The sum of the above abridged characteristics is my partial identity–the WHAT to my WHO.  This, of course, could be different from those that know me or have known me, so this potential difference gives me a separate identity from my own.  If identity is a necessity then what does that say about “me”?  That we’re more than who we are because who we are isn’t isolated to who we think we are, but rather who we are to others?  We live in half-truths until we relate to others because 1+1=2.

“Now ‘WHY a thing is itself’ is a meaningless inquiry (for — to give meaning to the question ‘why’ — the fact or the existence of the thing must already be evident’-e.g. that the moon is eclipsed-but the fact that a thing is itself is the single reason and the single cause to be given in answer to all such questions as why the man is man, or the musician musical’, unless one were to answer ‘because each thing is inseparable from itself, and its being one just meant this’ this, however, is common to all things and is a short and easy way with the question).” – Aristotle’s Law, Metaphysics Book VII, Part 17

WHEN I was a child, the identification came mostly from my family.  This is both good and bad because while the definition of you is contingent upon others–it’s also tied to them and less to you.  This helps you be grounded when you fly too far from your roots, but it’s confusing when belief systems move out of orbit from the Mothership.  This is WHERE you begin to define your own life and how it fits or doesn’t fit with others.

So, HOW do you get to where you’re going? This route is different for each of us, and in realizing this I’ll figure out my story.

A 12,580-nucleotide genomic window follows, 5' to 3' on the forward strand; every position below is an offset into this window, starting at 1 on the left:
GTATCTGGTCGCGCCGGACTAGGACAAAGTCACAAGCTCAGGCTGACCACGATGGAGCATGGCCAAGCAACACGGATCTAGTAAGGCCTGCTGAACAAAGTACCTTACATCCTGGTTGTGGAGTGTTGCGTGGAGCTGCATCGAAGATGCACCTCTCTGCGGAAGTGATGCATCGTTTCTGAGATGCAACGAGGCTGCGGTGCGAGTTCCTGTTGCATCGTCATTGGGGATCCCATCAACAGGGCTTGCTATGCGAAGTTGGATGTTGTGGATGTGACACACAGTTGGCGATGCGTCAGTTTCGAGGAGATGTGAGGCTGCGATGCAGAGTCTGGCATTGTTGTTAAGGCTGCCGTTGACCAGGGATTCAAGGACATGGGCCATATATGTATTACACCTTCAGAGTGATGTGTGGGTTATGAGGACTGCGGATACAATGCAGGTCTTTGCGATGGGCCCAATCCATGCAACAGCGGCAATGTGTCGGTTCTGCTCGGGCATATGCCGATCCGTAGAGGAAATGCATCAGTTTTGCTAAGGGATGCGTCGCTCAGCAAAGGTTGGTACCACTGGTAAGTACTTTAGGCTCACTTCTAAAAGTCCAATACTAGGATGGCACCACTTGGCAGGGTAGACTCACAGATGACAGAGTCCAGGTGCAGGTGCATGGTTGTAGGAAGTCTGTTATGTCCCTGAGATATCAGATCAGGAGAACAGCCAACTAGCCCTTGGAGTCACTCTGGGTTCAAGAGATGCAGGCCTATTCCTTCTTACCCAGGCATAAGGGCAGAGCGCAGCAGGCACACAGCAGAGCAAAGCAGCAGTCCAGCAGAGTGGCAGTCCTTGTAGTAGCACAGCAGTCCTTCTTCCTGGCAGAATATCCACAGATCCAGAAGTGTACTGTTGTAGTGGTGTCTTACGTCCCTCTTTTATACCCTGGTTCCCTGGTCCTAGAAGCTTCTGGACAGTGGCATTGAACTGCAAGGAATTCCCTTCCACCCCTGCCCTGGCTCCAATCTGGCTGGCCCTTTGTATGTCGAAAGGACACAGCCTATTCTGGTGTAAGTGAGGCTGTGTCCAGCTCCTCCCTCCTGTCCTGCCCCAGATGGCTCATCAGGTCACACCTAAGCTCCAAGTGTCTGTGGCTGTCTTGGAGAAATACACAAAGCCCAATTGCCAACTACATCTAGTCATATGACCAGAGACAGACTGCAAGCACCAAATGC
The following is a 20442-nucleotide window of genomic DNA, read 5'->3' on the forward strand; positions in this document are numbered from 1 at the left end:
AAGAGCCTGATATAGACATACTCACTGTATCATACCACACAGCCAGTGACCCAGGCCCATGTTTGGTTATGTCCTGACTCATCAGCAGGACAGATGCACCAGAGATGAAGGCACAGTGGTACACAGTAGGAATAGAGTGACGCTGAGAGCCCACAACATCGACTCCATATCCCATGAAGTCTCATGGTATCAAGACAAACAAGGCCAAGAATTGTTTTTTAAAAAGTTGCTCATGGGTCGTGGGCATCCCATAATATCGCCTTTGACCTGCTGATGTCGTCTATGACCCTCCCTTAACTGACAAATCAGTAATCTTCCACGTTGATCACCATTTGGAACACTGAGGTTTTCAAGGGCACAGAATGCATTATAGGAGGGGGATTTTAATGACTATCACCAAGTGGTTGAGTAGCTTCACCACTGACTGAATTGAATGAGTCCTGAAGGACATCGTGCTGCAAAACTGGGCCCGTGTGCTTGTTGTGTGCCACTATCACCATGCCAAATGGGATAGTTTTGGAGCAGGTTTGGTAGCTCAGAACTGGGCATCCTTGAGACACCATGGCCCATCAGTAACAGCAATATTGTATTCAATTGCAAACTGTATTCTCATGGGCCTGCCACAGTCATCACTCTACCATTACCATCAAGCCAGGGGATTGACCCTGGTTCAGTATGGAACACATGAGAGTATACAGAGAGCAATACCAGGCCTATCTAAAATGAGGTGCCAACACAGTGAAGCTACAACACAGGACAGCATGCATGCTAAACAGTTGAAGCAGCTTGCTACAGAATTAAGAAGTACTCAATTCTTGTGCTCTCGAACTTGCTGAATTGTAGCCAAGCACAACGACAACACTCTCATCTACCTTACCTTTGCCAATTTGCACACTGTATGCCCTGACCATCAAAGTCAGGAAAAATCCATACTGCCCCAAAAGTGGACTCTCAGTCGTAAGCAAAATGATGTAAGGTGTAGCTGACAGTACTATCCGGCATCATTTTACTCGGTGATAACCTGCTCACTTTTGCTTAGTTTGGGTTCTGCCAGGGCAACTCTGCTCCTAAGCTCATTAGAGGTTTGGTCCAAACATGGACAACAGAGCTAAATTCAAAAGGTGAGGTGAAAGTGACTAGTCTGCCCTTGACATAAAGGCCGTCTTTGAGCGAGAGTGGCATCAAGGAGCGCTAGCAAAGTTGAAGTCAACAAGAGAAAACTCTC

Life is a mix tape.

Over the weekend I discovered a mix CD that an acquaintance made for me.  Thinking back in the history of my sometimes fleeting, sometimes lasting, and always significant connections, there have more often than not an exchange of  music in whatever new format.  Perhaps, that is the nature in which my life veered as first a passion and then into a career that makes people express themselves in the medium of sound.  The dualistic side of me also expresses sentiments in words to which books are given earlier and found much later – in transition – when needed.  On this mix was a cover of Fleetwood Mac’s “Dreams” by Letters To Cleo.  Truth be told, it’s a really great cover and I’m a complete and utter hater of covers, mostly.  But, this particular cover started playing as a day of Spring seeped into my Land Rover’s windows during a drive around Washington Square Park. One of those much-needed soul-lifting type of days injected with Vitamin D from the long-lust sunshine of Spring warding off Winter’s discontent.  The weather is just right, the sun kisses your cheeks, and the world wraps its arms around you, for just a moment, to let you know that everything is as it should be.

It was in the verse, “Now here I go again, I see, the crystal visions / I keep my visions to myself / It’s only me / Who wants to wrap around your dreams and… / Have you any dreams you’d like to sell? / Dreams of loneliness… / Like a heartbeat drives you mad… /